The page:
Tuesday, 30 December 2014

Why should you consider getting into buy to let in Canterbury

A recent article, when we spoke about the difference between Canterbury and Tonbridge property markets, produced a number emails and a couple of people popped by my offices for a chat about investing in buy to let.

Many people in our part of Kent, over the last few years, have seen the buy to let market become all about nest egg investment. It is fuelled by pitiful interest rates on building society savings. It reflects the fact that building society savings accounts are paying half a percent interest and pension returns are struggling to match expectations, turning more and more people into landlords to secure their future.  So what can you expect from your rental property investment?

In the short term, rental yields are important, and in Canterbury, the average annual yield is in the order of 3.5% to 4% per year. However, that is based on averages, and as most landlords in Canterbury tend to buy starter home homes, apartments and terraced houses, the majority of which are achieving 4.5% to 6.5% per year depending on location and price in the town.

In the long term though, the question of capital growth is as important, if not more important (because if you have great short term yields, but the value of the property doesn't keep up with the rest of the market, you will have an asset that in real terms is dropping). As we mentioned in a previous article, average property values in Canterbury currently stand at £296,300 and property values in Canterbury have risen by 18.8% in the last 5 years. On the other hand, property investment is a long term game, so I wanted to share with you the research I did for a couple of Canterbury landlords. Roll the clock back 10 years to 2004, the average value of a property in Canterbury was £177,300. 15 years to 1999 makes interesting reading, as the average Canterbury property value was only £91,020, 30 years (1984) makes it £28,570 and just for a bit of fun, we looked at 1964 at it was £3,300!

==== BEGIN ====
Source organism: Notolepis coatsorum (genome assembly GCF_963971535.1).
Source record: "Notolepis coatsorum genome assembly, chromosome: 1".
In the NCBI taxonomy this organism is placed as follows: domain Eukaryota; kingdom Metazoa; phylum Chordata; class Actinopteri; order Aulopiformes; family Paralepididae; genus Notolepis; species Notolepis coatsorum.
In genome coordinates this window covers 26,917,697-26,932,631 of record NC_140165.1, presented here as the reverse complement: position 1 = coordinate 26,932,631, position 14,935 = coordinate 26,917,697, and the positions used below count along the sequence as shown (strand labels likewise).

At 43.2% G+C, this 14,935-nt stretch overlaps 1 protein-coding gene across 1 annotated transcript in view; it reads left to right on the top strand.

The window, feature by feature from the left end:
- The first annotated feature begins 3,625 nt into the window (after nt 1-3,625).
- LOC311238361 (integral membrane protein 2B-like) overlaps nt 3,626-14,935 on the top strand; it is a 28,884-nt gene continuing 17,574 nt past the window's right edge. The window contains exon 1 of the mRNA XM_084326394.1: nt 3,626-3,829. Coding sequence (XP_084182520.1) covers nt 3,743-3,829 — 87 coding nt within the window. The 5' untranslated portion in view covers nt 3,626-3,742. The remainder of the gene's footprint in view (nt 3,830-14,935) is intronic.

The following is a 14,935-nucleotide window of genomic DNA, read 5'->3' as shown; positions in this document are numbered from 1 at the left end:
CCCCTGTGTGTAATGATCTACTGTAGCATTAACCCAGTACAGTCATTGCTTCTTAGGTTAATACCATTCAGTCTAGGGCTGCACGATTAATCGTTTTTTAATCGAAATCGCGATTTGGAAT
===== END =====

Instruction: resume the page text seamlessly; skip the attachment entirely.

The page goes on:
So, looking at it from another point of view, if one bought a Canterbury property in 1984 for £28,570, it would be worth £296,300 today; but if you had put that same £28,570 into the stock market in 1984 instead of buying a house in Canterbury, your shares today would be worth £168,900. Put the same £28,570 money in a Building Society account and you reinvested the interest back into the account, and your Building Society passbook would have £159,300. The difference gets larger when you realise that with the rental property you would have received in excess of £216,000 in rent over those 30 years, which you wouldn’t have received with the Building Society account!

If you would like to discuss my thoughts on the rental markets in Canterbury, feel free to pop into our offices on Watling Street, or pick up the phone or email me on david.anthony@martinco.com

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